- Mass Market Paperback: 560 pages
- Publisher: Bantam (May 1, 1984)
- Language: English
- ISBN-10: 9780553246988
- ISBN-13: 978-0553246988
- ASIN: 0553246984
- Product Dimensions: 4.2 x 1.2 x 6.8 inches
- Shipping Weight: 10.4 ounces (View shipping rates and policies)
- Average Customer Review: 256 customer reviews
- Amazon Best Sellers Rank: #42,207 in Books (See Top 100 in Books)
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The Third Wave Mass Market Paperback – May 1, 1984
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“Fresh ideas, clearly explained. . . . Toffler has proven again that he is a master.”—United Press International
“Toffler has imagination and an ability to think of various future possibilities by transcending prevailing values, assumptions and myths.”—Associated Press
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About the Author
Alvin Toffler (1928–2016) was an American writer and futurist whose list of bestselling books includes Future Shock, The Third Wave, and Powershift. He was a cofounder of Toffler Associates, a consulting firm for companies and governments worldwide on advances in economics, technology, and social change. In France, where his work won the prestigious Prix du Meilleur Livre Étranger (Best Foreign Book Prize), Alvin was named an Officier de l’Ordre des Arts et des Lettres.
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Steve Case, the founder of AOL who was responsible for the first Internet experience of many people (including me and probably many folks reading this review), outlines his vision of "The Third Wave" of the Internet. The First Wave was what AOL and others did in the 1990s--just getting people online. The Second Wave, the Wave of Google, Facebook, Twitter, and more, created a flurry of people using the Internet to communicate and share information--but when you think about it, Steve says, the Internet has barely begun to transform the way we live our everyday lives. Our food, health care, education, and energy systems are pretty much the same as they were before the Internet--with slightly better information-sharing and communication. In the Third Wave, the Internet will integrate into everything we do.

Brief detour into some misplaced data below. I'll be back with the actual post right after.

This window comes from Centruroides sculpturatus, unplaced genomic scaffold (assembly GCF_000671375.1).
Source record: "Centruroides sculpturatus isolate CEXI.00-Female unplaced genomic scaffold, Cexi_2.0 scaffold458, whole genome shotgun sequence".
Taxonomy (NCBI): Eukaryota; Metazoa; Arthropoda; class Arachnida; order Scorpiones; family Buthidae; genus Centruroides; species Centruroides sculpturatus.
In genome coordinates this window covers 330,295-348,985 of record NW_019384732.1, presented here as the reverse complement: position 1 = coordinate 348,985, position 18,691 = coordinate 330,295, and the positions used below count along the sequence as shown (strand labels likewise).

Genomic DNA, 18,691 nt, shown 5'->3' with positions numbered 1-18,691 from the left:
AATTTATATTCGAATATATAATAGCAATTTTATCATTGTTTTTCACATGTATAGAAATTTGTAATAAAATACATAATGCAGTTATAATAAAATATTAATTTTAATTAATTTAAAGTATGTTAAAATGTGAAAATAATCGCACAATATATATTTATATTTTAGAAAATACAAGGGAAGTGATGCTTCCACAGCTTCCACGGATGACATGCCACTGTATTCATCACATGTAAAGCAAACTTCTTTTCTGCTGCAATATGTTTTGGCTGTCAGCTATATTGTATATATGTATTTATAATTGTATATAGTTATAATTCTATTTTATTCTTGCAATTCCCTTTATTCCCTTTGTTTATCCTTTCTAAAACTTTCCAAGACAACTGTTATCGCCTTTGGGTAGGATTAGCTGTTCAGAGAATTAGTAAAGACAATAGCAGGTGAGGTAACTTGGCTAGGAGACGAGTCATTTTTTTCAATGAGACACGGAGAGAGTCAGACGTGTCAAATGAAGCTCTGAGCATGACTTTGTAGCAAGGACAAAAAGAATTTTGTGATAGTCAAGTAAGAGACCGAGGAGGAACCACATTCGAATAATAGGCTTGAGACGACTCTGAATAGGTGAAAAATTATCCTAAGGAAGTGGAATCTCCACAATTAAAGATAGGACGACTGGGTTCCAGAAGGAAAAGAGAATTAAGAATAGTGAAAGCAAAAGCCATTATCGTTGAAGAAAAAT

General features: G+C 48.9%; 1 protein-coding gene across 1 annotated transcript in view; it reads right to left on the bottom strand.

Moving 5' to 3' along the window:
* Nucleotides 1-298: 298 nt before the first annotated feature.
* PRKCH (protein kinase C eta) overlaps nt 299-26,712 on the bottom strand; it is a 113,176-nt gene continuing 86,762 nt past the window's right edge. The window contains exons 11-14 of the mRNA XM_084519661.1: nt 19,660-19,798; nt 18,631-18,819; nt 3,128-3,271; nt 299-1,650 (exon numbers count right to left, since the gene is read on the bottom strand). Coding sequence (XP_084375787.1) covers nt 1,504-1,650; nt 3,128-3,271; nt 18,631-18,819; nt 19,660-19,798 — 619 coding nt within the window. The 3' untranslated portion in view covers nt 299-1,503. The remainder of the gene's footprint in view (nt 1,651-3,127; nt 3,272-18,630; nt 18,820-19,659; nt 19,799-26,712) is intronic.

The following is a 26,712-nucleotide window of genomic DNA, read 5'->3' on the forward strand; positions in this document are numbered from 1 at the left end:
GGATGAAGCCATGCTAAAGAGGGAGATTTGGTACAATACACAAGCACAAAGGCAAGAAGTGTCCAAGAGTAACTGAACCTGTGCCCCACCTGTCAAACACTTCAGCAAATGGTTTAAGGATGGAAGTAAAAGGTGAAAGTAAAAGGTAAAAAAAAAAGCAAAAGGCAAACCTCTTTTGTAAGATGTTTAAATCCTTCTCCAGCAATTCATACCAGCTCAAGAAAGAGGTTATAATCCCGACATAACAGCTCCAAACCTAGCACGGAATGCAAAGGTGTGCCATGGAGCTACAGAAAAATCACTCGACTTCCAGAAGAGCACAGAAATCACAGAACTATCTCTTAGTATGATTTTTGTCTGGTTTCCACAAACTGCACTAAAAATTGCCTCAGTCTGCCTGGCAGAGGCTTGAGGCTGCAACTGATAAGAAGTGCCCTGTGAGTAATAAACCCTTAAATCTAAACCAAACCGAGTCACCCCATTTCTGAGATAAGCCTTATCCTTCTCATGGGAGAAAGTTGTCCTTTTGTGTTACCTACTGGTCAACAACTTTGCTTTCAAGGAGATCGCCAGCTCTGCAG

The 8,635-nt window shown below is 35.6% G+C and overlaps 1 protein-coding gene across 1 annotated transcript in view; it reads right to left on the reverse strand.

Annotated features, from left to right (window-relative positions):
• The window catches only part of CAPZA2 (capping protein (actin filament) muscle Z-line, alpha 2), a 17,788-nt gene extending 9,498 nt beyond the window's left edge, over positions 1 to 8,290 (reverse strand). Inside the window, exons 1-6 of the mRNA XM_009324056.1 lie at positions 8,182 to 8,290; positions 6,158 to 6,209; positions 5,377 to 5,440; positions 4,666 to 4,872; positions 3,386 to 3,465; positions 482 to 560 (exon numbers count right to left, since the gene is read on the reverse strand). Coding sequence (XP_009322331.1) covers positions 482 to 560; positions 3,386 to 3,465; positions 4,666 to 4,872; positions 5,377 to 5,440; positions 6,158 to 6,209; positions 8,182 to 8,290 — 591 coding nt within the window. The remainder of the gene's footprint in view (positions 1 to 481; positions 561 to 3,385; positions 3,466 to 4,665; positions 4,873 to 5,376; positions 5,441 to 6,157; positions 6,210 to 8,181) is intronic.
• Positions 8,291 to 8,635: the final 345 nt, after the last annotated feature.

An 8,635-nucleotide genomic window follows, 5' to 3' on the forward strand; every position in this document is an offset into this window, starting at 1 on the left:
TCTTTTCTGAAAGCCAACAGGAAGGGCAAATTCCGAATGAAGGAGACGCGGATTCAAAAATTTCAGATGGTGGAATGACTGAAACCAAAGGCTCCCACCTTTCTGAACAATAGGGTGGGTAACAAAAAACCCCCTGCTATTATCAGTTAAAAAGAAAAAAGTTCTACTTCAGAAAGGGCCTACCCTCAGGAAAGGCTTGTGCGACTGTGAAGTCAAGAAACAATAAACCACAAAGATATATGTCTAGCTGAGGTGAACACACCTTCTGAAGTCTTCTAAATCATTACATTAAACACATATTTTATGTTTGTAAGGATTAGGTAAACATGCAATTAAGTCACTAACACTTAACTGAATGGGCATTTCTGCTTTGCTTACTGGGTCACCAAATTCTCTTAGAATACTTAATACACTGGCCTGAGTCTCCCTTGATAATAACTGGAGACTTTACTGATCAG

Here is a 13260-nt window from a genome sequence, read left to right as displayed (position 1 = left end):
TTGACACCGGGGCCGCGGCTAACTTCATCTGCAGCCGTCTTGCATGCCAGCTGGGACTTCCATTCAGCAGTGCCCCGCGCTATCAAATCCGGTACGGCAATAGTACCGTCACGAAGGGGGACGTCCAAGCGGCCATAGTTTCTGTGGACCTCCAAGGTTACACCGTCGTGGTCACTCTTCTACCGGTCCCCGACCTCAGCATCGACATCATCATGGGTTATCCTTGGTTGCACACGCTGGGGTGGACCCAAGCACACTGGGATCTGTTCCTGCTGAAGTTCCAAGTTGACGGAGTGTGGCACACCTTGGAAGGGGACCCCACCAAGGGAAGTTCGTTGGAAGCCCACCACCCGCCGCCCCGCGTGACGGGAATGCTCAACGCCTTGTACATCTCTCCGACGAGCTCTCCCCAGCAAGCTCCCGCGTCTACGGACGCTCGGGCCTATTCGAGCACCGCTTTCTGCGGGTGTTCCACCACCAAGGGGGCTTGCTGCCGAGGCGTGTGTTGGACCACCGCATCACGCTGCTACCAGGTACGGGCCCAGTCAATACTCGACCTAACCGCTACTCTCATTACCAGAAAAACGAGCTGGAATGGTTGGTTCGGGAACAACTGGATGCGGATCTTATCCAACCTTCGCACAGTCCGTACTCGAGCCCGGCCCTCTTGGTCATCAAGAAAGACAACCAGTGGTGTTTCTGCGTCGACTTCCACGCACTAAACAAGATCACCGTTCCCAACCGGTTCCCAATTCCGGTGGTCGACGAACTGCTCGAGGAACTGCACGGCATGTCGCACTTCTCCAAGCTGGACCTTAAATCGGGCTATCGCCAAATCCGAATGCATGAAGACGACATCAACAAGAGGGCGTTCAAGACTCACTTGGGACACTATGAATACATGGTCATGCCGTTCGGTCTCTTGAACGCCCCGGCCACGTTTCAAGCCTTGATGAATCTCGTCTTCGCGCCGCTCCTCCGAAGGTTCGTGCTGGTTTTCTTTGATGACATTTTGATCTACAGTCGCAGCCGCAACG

As Steve begins to predict how, he artfully and entertainingly outlines his lessons learned from AOL--successes and failures--as he sees many parallels between the Third Wave and the First Wave (when he and others built AOL). The stories still hold very real applications to entrepreneurs today. Unlike some books that make vaguely interesting predictions but don't go into detail, Steve then refreshingly and creatively goes into detail of HOW the next wave of the Internet will transform our lives, highlighting the "Rise of the Rest," how the changing face of the Internet will transform entrepreneurial opportunity outside of hubs that have won the Second Wave such as San Francisco and Boston. If you read the newspaper headlines or listen to any political candidates, you'd think that the economy in most cities in the world is a lost cause, but Steve convincingly portrays a different story. Highlighting startups from New Orleans to Nairobi, the Third Wave illustrates how cities you wouldn't expect are changing the face of how industries rise and economies grow, and anyone who cares about the future of technology needs to pay attention: the next great innovations in food systems, for example, could be more likely to come from Louisville or St. Louis than they are from San Francisco.
The book also outlines the rise and importance of "impact investing," detailing how as the Internet integrates into our lives, the very nature of technology startups will change from seemingly frivolous apps that help us order food to areas that we have more traditionally thought are the realm of government or nonprofit--the areas that matter most, such as how we educate our kids and how we power our planet. Over the past 30 years, many tech entrepreneurs have been building companies with the sole purpose of creating as much financial value as possible; in the "Third Wave," we're starting to see an exponentially increasing group of people seeking to create social value as well.